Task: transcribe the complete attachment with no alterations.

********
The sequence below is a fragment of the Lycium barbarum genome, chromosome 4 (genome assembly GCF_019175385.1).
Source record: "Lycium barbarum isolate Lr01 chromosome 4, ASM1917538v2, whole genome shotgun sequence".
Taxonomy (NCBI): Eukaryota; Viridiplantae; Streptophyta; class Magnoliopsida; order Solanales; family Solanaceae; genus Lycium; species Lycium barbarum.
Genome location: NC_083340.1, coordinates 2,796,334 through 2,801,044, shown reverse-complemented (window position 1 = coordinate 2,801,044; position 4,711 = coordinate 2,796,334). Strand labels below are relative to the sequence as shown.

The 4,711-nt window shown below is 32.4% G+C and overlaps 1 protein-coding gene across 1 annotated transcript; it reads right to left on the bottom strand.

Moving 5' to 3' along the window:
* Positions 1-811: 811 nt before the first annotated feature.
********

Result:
The sequence below is a fragment of the Lycium barbarum genome, chromosome 4 (genome assembly GCF_019175385.1).
Source record: "Lycium barbarum isolate Lr01 chromosome 4, ASM1917538v2, whole genome shotgun sequence".
Taxonomy (NCBI): Eukaryota; Viridiplantae; Streptophyta; class Magnoliopsida; order Solanales; family Solanaceae; genus Lycium; species Lycium barbarum.
Genome location: NC_083340.1, coordinates 2,796,334 through 2,801,044, shown reverse-complemented (window position 1 = coordinate 2,801,044; position 4,711 = coordinate 2,796,334). Strand labels below are relative to the sequence as shown.

The 4,711-nt window shown below is 32.4% G+C and overlaps 1 protein-coding gene across 1 annotated transcript; it reads right to left on the bottom strand.

Moving 5' to 3' along the window:
* Positions 1-811: 811 nt before the first annotated feature.